I recently attended the Fierce Wireless Nexgen Wireless Networks Summit in Dallas. This is my second time attending and I was looking forward to more definition from the industry on the role of 5G, edge computing, and use cases for the new network architecture.
The traditional concepts of autonomous vehicles, industrial IoT, and low latency connections have been floated about industry publications in anticipation of the new network build-outs. Well, now that we are full-on into the 5G roll-outs by the network providers, it is time we start getting some answers to these questions.
I spoke with quite a few companies at the conference. While I won’t be profiling any here in this space, the conversations indicated a lot of excitement and expectations for how the new architecture would change users’ experience with wireless networks and all of the new edge services that are expected to benefit from them.
I want to provide some general impressions and thoughts that I had from the conference before diving into particular areas of interest. There appears to be a lot of interest still in the promise of 5G in particular, which was the undeniable focus of the conference. Most of the sessions were related to 5G and the supporting technologies behind the new network architecture.
The conference seemed a significant bit smaller this year than last, and was in a different location this year. In addition, there were only about 5-6 companies in attendance in the vendor section, with most of the booths unattended during the majority of the conference.
It may be that as more is known about how these networks develop, less members of the public will attend and it will revert to an industry professional event. I did have the chance to speak with one company about their data intelligence product and I may decide to speak more on that in a future article.
We also had the benefit of listening to many company conversations and presentations with some quality Q&A sessions at the end of each. The conference is a good way to determine how companies are approaching the new networks and how they intend to capitalize on various opportunities. It is also interesting to see how much they do not want to give away to their competitors in their approach. Answers to certain strategic questions from the audience are often provided in very neutral terms leaving the observer much to ponder about.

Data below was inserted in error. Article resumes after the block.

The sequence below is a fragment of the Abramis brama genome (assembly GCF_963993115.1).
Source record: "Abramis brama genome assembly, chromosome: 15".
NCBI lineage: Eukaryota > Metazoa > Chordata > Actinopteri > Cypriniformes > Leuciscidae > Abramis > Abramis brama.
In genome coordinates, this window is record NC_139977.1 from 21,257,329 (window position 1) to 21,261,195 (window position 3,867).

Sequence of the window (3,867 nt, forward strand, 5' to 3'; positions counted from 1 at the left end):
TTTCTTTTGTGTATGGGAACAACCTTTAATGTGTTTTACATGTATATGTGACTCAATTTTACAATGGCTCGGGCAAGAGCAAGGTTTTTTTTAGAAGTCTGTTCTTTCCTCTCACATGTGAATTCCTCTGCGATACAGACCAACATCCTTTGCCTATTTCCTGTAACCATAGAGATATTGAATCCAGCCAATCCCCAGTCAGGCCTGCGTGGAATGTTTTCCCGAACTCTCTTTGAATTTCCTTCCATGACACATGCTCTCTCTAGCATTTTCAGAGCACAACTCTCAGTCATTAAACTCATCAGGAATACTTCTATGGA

One area I focused a lot on last year had to do with edge networking and how that would actually manifest once the network pipes were being built. I felt last year as if marketing departments were issuing public-friendly statements about the potential of edge networks that provided little in terms of real-world use cases and context.
This year, the conversation around edge networks and what they would look like was much more realistic; probably because 5G networks are being implemented and attention has now turned to what enterprises would actually use them for. As is customary in the communications industry, networks are built on promises and dreams, while smart entrepreneurs come along to eventually figure out how to utilize the new connectivity model.
The industry has come to the realization that centralization and distribution of resources is a cyclical phenomenon. Early computers such as the mainframe centralized processing and distributed the data flow to terminals. Then the Internet distributed processing across vast spaces and into many different formats requiring an almost endless march of new standards, languages, and specifications.
The advent of leased data centers and even leased bandwidth providers tended to centralize both compute providers and the concentration of data storage and flows within the public networks. The cloud computing IaaS model has become mostly a three-horse game at the top with Microsoft, Amazon and Google with service providers left to scramble for over the top revenues of the service market.
Now with 5G and edge computing, data storage and processing are once again being distributed frenetically to the network edge, closest to the users. The drivers of this trend are low latency applications and instant response services. The problem I always had with the approach to the network edge was how to do it efficiently when cloud computing taught us that centralization was cheaper.
The reality is there will not be a dominant model of edge computing in the early stages of 5G network rollout. Right now, we have separate models for implementing 5G networks, most of which are layered over the top of existing 4G LTE systems. True, stand-alone 5G will not begin to be implemented widely until 2020, and even then they must remain interoperable with 4G networks for the foreseeable future due to the amount of investment and dependencies built upon those existing network models.